Friday, June 11, 2004

Empty Nest

They looked as if they were smirking, those baby birds. Their bright yellow-lined bills tipped upward as if to beg a meal, but their jaws and eyes were squeezed tight.

I hopped nervously from chick to chick, hoping they had been only recently displaced. "Nope," they grimaced. "You're too late." An insect crawled greedily up one bird. Some predator had peeled the other bird's belly like a fruit. Rigor mortis had not come yet, but both little bodies had roasted on the driveway's heat.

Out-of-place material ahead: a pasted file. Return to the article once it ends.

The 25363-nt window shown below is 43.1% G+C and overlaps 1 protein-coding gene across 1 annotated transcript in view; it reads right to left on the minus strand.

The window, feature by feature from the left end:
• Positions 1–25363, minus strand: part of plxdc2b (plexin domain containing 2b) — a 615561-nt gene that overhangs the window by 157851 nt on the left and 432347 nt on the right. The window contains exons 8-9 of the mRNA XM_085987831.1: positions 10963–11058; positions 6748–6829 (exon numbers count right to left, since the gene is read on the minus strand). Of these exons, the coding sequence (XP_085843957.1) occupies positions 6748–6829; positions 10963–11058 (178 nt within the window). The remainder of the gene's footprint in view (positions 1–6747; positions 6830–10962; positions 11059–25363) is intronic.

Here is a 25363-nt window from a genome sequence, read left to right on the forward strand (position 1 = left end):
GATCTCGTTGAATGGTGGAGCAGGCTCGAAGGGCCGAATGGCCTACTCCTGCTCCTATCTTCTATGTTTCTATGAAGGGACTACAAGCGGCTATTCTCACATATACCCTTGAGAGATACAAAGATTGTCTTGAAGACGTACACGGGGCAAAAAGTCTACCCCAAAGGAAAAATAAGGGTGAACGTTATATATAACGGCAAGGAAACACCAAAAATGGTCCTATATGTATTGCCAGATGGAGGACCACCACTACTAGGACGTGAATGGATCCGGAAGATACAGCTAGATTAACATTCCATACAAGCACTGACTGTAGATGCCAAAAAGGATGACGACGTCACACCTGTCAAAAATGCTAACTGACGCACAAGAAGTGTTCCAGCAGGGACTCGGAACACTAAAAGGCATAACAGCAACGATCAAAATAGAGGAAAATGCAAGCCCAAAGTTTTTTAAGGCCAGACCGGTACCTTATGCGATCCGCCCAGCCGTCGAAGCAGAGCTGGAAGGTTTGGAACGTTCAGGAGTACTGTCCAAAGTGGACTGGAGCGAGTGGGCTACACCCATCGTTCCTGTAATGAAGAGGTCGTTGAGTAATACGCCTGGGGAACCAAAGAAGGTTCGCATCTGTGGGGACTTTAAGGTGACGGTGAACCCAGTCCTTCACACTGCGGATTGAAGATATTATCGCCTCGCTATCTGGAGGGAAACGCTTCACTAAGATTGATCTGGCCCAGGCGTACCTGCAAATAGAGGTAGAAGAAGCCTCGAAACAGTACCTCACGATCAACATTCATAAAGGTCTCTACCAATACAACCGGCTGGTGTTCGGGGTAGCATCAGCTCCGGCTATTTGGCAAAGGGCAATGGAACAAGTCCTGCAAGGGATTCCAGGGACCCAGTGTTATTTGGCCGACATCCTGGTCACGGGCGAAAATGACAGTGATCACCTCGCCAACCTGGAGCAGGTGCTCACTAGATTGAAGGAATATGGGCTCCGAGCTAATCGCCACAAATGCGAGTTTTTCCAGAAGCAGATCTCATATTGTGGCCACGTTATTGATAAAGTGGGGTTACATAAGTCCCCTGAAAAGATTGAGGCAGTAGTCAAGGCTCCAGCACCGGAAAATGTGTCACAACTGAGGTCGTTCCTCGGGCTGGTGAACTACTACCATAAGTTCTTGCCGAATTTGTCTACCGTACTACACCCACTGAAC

Each bird wore a smudge of feathers, a pre-pubescent fuzz, on its wee shoulders and head. The translucent wings I at first mistook for fins. These resembled tiny marine fossils, and so my brain skipped illogically to the sea. I leaned closer and observed the rows of delicate, grey-white pin feathers—freshly sprouted and freshly irrelevant.


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